"So we emphasise democracy over stability because the former is the guarantor of the latter," Biti added.

At the same time, political analysts and the Church have also cast doubts on the latest mission to try and finally end Zimbabwe's worsening crises.

University of Zimbabwe political science lecturer, Eldred Masunungure, is among the analysts who have warned that Ramaphosa's mediation effort is likely to fail because the government does not accept that there is a problem in the country.

"Ramaphosa holds an important position as AU chairperson, and he has thus been forced by circumstances to act.

"He cannot afford to fold his arms when a neighbour is burning … this is also an indication that the continent has heard the cries of Zimbabweans and there is an appetite to act.

"However, the fact that the Zimbabwean leadership does not agree that there is a crisis makes it difficult for him. How does he proceed when their interpretation of the problem is running parallel?" Masunungure told the Daily News on Friday.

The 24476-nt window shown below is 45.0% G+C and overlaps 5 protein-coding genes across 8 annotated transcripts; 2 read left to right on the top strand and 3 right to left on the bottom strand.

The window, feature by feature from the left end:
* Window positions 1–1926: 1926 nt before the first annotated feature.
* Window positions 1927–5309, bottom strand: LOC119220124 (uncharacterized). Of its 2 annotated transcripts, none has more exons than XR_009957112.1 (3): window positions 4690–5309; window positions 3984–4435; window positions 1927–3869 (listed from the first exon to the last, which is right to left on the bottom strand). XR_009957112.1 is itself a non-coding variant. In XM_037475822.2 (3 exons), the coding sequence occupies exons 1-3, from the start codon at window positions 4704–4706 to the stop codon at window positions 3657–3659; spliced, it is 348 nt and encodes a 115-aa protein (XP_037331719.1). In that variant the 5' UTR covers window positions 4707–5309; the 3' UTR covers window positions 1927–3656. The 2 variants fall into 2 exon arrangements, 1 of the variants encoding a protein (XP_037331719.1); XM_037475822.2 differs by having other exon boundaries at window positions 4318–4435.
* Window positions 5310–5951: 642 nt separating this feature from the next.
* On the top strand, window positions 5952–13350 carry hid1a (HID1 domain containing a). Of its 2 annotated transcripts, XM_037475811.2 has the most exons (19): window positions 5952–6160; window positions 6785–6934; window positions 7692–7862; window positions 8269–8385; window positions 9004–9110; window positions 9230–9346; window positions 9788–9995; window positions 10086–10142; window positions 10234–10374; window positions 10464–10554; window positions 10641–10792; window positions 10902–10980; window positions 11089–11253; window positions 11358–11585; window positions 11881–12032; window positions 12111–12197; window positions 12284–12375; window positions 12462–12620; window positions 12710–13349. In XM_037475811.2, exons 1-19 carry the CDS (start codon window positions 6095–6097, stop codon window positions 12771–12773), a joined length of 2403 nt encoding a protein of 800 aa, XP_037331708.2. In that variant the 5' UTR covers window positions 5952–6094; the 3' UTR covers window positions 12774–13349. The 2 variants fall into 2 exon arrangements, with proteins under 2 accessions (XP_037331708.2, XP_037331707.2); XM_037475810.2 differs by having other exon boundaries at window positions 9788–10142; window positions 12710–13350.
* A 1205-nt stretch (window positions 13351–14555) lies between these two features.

"The envoys will gather data from all stakeholders and what they will get in terms of the interpretation of the problem will most likely be contradictory and conflicting.

"They will compile their report and it will be up to Ramaphosa to say if there is a crisis worth mediation or not. But how to proceed will be a difficult task for him given that Mnangagwa's government thinks the crisis is being concocted by the opposition," he added.

Similarly, churches have also warned that SA's mediation efforts would not necessarily resolve the country's socio-economic and political problems if Zimbabweans did not take the government to task and speak with one voice.

The secretary general of the Zimbabwe Council of Churches (ZCC), Kenneth Mtata, said the solution to the country's long-standing problems could only come from Zimbabweans.

"It is commendable that President Ramaphosa has taken interest to respond to the situation in Zimbabwe. But South Africa can only do so much.

"We as Zimbabweans must shape our destiny together. Even if we get an envoy from heaven, if we are unrepentant, the envoy will go back empty-handed.

"What we are advocating for is a consensus model which can happen at the grassroots level, where there is an enlightened citizenry, at civil society level where we have churches, the media and different organised actors participating in agenda setting and the third level where political actors provide a consensus which allows for collaboration," Mtata said.

Source - dailynews